At Allen & Co.'s media-mogul-studded annual conference in Sun Valley, Idaho, beleagueredWalt Disney
Mallas argued that Disney's paltry $0.21 annual dividend (which amounts to a dividend yield of less than 1%), unchanged since 1999, contributed to great dissatisfaction for many shareholders. He also took issue with Disney's practice of paying the sum once a year instead of breaking it up into quarterly chunks. Those quarterly chunks can make dividend reinvestment more effective, offering four chances to get additional shares at different price points.
Apparently a stock buyback plan is also being discussed by bigwigs at the Mouse House. To be sure, neither dividend increases nor stock buybacks are absolutely the best things companies can do. Sometimes they make a lot of sense, and sometimes they don't.
When a company generates earnings, there are four main things it can do with that profit. It can pay shareholders a dividend, pay down its debt, buy back shares of its company stock, or reinvest in operations. Profits might be used to acquire another company. Or a new factory might be built, upping the firm's output and sales. The bottom line is that the company should aim to get the biggest bang for its bucks.
If the firm's stock is overvalued (perhaps trading with a price-to-earnings ratio near a record high), spending money to buy back shares is destructive. If it's significantly undervalued, then many more shares can be had for the same amount of money, and by reducing the number of shares outstanding, shareholders benefit. They will each own a bigger piece of the pie.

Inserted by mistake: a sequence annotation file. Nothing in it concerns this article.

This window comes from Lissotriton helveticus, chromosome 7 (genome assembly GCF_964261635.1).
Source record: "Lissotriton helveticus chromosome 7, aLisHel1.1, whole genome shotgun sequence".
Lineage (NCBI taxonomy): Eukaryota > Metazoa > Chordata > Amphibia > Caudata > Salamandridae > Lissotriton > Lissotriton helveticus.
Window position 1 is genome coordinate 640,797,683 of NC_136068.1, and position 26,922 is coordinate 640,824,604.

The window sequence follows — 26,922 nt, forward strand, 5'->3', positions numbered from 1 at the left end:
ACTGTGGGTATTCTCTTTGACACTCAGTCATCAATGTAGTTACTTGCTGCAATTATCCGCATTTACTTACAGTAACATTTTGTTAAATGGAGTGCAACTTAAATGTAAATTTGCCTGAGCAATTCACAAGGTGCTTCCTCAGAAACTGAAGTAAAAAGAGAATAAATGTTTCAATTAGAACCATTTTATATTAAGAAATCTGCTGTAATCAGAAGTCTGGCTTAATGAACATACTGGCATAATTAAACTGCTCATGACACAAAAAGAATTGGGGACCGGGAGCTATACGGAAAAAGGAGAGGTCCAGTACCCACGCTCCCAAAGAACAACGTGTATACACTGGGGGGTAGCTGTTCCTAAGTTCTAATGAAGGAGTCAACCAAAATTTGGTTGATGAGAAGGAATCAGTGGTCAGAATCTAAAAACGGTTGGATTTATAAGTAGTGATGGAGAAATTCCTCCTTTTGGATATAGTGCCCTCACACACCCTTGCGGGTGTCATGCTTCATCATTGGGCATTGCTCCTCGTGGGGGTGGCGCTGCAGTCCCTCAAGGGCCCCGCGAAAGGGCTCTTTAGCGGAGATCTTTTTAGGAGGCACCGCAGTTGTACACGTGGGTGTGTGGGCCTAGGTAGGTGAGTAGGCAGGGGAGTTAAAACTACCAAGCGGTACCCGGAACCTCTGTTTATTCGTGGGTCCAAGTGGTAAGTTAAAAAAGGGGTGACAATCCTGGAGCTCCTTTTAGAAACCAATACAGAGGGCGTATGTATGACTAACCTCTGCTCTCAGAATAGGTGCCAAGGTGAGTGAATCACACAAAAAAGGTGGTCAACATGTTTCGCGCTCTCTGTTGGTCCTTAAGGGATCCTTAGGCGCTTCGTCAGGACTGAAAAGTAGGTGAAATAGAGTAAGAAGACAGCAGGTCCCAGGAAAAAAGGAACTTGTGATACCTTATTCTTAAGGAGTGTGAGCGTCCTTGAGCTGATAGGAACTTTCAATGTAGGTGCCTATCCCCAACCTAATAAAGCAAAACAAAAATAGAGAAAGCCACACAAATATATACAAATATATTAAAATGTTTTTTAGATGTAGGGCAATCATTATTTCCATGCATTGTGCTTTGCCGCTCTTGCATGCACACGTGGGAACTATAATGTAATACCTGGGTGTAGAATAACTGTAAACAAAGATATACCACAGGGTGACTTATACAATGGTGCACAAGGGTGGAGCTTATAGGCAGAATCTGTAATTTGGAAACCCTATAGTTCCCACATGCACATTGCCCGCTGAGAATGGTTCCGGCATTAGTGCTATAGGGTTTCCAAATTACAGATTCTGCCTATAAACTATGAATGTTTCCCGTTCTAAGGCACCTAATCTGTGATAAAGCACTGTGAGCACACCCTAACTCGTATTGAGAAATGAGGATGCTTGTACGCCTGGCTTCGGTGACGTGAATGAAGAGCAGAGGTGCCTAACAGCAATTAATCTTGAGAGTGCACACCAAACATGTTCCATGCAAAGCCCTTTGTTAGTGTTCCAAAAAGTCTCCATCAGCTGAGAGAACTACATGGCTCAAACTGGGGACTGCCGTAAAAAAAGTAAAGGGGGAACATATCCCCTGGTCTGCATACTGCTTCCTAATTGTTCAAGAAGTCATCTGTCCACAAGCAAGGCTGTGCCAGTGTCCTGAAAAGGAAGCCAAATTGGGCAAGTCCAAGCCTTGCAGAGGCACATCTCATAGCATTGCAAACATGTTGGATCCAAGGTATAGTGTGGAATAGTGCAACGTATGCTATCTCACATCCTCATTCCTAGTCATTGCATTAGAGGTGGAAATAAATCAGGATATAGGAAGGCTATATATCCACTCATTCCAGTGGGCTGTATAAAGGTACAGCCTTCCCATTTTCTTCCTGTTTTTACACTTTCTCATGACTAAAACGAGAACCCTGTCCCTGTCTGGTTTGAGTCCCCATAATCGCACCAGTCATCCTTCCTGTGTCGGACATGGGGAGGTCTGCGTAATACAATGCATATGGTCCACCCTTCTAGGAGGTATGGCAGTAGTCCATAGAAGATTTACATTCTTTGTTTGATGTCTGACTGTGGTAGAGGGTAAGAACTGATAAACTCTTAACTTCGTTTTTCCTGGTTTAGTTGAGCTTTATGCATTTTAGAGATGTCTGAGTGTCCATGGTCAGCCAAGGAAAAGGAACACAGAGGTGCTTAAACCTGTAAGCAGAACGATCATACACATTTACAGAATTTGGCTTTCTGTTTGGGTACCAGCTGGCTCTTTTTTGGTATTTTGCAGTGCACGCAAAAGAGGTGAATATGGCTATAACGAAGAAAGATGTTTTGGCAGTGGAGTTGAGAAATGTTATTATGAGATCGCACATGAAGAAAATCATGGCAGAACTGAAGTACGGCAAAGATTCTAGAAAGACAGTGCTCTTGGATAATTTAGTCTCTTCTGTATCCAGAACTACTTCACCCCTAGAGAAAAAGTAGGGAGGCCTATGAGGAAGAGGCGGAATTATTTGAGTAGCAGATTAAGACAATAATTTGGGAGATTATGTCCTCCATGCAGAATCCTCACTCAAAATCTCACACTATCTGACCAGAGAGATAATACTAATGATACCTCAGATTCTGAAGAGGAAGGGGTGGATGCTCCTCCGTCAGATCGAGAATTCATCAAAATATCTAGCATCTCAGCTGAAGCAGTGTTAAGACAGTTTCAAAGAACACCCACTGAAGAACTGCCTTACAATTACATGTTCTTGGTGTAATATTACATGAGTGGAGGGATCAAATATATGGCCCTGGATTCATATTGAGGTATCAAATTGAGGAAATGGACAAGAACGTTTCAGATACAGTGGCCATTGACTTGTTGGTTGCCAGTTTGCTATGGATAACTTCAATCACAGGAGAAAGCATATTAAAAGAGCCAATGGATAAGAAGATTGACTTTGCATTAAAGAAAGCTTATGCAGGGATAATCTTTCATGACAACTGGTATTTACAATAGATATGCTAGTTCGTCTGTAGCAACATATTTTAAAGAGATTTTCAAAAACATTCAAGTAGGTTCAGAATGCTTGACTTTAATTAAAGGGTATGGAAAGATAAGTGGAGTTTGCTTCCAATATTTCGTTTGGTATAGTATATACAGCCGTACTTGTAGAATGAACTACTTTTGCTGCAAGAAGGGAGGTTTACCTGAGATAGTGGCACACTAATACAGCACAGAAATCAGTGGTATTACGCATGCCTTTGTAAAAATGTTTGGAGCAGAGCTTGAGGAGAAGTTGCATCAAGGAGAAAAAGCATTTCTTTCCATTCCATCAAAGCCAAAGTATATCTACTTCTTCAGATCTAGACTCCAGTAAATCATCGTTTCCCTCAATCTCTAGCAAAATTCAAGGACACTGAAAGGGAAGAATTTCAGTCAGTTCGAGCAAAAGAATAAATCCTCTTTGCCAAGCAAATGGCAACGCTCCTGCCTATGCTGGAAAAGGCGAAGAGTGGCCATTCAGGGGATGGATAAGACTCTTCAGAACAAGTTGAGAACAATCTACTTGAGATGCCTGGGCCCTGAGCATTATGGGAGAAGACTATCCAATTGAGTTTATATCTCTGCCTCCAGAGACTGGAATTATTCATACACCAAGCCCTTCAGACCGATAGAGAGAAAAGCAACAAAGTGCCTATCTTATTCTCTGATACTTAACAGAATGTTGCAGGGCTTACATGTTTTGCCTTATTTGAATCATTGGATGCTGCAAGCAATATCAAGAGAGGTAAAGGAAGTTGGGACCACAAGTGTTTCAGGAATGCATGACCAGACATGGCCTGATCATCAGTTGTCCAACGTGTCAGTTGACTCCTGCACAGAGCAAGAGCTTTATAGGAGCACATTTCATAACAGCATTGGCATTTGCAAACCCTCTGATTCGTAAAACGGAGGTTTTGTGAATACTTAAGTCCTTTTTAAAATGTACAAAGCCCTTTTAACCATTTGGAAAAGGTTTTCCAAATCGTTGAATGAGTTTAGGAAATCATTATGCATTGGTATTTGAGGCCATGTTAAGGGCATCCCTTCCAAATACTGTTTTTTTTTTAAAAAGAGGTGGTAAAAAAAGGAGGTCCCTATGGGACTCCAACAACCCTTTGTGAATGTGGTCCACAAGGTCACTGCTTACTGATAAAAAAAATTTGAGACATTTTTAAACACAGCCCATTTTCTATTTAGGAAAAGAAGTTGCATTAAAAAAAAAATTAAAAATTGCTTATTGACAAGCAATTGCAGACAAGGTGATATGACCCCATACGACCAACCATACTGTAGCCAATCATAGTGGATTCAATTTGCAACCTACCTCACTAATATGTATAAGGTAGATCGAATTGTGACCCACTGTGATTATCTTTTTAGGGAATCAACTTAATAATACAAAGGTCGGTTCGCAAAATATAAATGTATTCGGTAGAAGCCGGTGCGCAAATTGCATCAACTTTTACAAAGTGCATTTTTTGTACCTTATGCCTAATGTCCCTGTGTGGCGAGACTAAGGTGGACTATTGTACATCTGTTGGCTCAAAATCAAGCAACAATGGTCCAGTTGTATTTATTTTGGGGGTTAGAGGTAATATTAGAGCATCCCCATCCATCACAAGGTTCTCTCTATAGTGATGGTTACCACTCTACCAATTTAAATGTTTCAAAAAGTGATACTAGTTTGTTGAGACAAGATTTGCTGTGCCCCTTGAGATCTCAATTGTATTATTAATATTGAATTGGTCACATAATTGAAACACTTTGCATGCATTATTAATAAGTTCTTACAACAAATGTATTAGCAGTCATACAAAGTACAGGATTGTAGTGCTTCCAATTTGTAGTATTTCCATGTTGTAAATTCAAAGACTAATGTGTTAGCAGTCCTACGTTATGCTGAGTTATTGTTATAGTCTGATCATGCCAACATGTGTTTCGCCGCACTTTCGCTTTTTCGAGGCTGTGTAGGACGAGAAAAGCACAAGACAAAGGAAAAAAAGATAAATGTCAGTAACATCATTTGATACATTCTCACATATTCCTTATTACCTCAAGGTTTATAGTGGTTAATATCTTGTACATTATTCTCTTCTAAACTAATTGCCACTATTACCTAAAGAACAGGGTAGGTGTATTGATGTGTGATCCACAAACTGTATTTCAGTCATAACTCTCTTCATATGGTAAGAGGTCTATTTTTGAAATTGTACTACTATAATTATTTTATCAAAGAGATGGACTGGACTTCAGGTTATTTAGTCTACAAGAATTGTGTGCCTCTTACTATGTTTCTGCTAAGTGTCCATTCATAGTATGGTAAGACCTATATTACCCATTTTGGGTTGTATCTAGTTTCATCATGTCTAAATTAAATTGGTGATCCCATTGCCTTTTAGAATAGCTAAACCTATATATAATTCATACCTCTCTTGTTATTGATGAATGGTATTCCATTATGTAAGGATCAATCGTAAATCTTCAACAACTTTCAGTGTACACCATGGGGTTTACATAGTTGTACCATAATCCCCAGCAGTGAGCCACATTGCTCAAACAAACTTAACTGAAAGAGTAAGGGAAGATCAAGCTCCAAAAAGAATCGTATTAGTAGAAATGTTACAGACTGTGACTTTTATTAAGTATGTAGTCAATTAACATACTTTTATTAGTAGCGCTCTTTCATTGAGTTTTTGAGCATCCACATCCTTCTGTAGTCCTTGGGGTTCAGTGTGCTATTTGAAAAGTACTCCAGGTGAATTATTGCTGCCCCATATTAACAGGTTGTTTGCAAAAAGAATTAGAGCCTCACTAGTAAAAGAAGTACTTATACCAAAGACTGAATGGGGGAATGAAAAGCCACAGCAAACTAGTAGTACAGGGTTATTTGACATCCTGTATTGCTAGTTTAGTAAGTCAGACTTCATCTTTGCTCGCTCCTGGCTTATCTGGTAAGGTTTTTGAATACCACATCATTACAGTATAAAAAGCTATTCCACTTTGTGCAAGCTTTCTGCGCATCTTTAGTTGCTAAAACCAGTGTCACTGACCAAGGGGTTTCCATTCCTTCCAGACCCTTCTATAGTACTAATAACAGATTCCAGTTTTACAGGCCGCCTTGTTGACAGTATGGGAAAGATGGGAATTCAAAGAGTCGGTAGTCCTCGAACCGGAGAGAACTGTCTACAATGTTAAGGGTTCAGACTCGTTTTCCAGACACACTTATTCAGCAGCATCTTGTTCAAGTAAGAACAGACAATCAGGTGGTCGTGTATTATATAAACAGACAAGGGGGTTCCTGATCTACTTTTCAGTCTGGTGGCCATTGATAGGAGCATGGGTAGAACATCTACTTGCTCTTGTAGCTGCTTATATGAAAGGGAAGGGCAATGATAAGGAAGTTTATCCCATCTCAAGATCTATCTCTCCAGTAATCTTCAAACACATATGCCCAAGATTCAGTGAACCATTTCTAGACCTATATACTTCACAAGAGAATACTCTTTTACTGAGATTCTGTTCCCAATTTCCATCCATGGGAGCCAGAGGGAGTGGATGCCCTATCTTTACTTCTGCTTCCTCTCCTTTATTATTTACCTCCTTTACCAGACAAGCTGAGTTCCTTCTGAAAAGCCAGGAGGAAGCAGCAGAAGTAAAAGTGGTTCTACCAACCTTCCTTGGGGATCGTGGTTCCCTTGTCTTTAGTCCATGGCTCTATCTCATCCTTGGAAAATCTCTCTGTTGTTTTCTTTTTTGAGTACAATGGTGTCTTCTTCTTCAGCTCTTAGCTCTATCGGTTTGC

Dividends, too, reward shareholders, though they come with tax consequences. If a firm can come up with more effective ways to spend its money, shareholders can profit without as many tax issues. One danger in setting a dividend payout rate too high is that it might not be sustainable -- and no firm ever wants to have to decrease its dividend, as that would be embarrassing.
Four months ago, 45% of Disney's shareholders expressed dissatisfaction with Eisner. A dividend hike and stock buyback may be two attempts to appease these owners. Both options make some sense. Disney shares don't appear wildly overvalued -- they're trading at a P/E ratio below the average levels over the past eight or so years. And with Disney's debt having been reduced, more funds are freed up for dividends -- though we still have no idea how big the hike may be.
The annual Sun Valley shindig draws many media moguls and permits much networking (and even deal-making) between them. Attendees include TheWashingtonPost's
Stay tuned to see whether any interesting developments result. And check out a free trial of our Motley Fool Stock Advisor newsletter to see which media companies Fool co-founders David and Tom Gardner have recommended.
L ongtime Fool contributor Selena Maranjian owns shares of Berkshire Hathaway.